Ever since information surfaced about a possible policy of quid pro quo where U.S. military aid to Ukraine was contingent upon investigating Joe Biden’s son, the Trump administration has sought to deny such an event has occurred. In doing so, the president and his team may be making the same initial mistakes as the Clintons. Will they learn from history?
Initially, Republicans objected that the hearings were done “in secret,” even though Republican House committees attended these hearings and transcripts will show a vigorous questioning of witnesses by GOP members.
In the House Resolution 660 vote, the result in Georgia was largely split along party lines, as Democrats voted to continue the impeachment inquiry into President Donald Trump, while Republicans voted against it. The overall Oct. 31 vote was 232-196. Now the information will be made public, which I think is a good thing for democracy
The House GOP may get what they don’t wish; as more information comes out, public support for impeachment seems to increase. Several Republican senators sought to introduce a measure condemning the House process, but they couldn’t get a majority to back it. Even when it was watered down, it failed to pass, an ominous sign in Washington, D.C.
The Trump administration fought back by releasing a transcript of the call, something witnesses have claimed is not an accurate transcript. If that transcript isn’t 100% accurate, it will not go well for the president. Neither will denying a quid pro quo took place help, if such evidence is revealed to be the case. Republican senators are increasingly willing to concede that a quid pro quo took place. Lying about it to the American people won’t help Trump’s case, if that’s what he did.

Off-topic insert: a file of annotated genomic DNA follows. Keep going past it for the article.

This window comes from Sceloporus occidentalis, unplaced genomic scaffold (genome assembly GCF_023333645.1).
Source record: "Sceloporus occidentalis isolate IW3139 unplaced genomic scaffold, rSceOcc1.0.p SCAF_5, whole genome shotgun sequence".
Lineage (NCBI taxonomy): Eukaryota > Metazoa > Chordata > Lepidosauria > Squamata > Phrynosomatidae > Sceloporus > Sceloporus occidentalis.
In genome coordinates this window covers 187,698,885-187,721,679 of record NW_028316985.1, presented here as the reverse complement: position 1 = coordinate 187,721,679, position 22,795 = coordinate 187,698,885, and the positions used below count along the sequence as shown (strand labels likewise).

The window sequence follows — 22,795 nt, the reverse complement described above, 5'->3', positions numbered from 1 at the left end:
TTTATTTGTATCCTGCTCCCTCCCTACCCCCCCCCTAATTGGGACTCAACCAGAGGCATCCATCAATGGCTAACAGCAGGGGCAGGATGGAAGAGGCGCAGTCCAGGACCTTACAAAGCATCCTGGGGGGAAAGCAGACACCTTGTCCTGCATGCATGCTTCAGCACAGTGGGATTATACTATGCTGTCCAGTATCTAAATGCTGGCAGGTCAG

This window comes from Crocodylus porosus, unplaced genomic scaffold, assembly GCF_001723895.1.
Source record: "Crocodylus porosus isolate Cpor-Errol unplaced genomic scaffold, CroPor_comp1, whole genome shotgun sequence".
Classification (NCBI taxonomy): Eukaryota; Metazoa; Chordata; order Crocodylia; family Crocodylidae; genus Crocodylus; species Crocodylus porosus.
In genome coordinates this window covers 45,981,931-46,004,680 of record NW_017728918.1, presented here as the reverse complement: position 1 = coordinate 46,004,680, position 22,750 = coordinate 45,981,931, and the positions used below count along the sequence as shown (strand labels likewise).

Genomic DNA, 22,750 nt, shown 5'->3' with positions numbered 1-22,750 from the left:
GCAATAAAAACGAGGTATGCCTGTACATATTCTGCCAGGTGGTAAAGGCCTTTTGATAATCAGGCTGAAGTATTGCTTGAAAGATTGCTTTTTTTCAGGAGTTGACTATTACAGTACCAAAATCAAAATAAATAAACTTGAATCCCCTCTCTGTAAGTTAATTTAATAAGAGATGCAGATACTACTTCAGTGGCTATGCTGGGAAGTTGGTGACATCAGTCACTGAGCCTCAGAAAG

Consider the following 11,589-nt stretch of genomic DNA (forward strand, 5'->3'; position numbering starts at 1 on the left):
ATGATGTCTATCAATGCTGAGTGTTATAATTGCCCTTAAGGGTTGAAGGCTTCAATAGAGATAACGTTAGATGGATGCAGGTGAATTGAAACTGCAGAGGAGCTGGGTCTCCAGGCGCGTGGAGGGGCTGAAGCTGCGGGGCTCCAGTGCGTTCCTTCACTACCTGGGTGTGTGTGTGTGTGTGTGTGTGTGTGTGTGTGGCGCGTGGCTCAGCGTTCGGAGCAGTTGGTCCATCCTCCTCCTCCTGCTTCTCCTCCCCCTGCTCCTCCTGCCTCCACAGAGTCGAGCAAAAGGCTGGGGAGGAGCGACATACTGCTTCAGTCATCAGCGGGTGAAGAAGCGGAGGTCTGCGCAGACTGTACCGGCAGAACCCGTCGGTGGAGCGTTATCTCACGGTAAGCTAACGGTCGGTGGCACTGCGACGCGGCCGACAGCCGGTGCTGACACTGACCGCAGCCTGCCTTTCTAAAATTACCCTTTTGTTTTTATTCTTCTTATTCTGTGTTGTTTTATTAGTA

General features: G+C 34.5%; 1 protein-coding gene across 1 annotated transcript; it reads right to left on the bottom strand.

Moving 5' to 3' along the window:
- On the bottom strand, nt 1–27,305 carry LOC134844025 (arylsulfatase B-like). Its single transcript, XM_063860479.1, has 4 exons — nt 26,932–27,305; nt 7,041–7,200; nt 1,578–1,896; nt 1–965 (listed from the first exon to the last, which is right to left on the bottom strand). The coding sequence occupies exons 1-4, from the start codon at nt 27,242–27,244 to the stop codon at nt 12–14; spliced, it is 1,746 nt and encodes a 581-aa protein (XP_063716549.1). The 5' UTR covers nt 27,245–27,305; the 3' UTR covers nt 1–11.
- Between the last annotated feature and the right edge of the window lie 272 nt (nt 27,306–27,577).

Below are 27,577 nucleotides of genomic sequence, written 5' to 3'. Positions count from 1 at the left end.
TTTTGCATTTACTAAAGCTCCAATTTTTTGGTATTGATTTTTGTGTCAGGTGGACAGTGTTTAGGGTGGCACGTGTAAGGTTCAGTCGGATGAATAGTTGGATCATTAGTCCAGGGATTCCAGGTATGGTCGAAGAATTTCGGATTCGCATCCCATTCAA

This is where the Clinton case comes in. President Bill Clinton would not have been impeached if he told the truth when asked about the affair. He was not impeached for having an affair, but for lying about it to a grand jury. Once that lie was exposed, House Republicans pounced and impeached him.
But in the Senate, the Clinton team more effectively made the case that Clinton’s lies did not rise to the level of an impeachable offense, rather than continue denying the lie. Republicans focused more upon the affair and the sex with the intern, instead of more effectively making the case that lying to a grand jury and that particular obstruction of justice was ground for removing a president. Not a single charge netted a majority of the GOP-controlled Senate to vote for it. Democrats did better in 1998 and 2000 legislative elections, taking the Senate in 2001 (and Al Gore got more votes than Bush in the 2000 presidential contest). Gore’s campaign tactics, not the impeachment, cost him the election.
If Trump wants to avoid disaster, and have that “fireside chat” that he desires, he had better be honest with the American people. If he did what even a majority of Americans and growing number of GOP senators feel he did, that information, and a full transcript, should come out now. And he had better make the case that while a quid pro quo is wrong, it is not enough to oust a president. Sure Trump is unlikely to be removed from office by the U.S. Senate, but a case where a majority of senators vote for it could be enough to cost the incumbent a second term in office, and lose the party even more seats.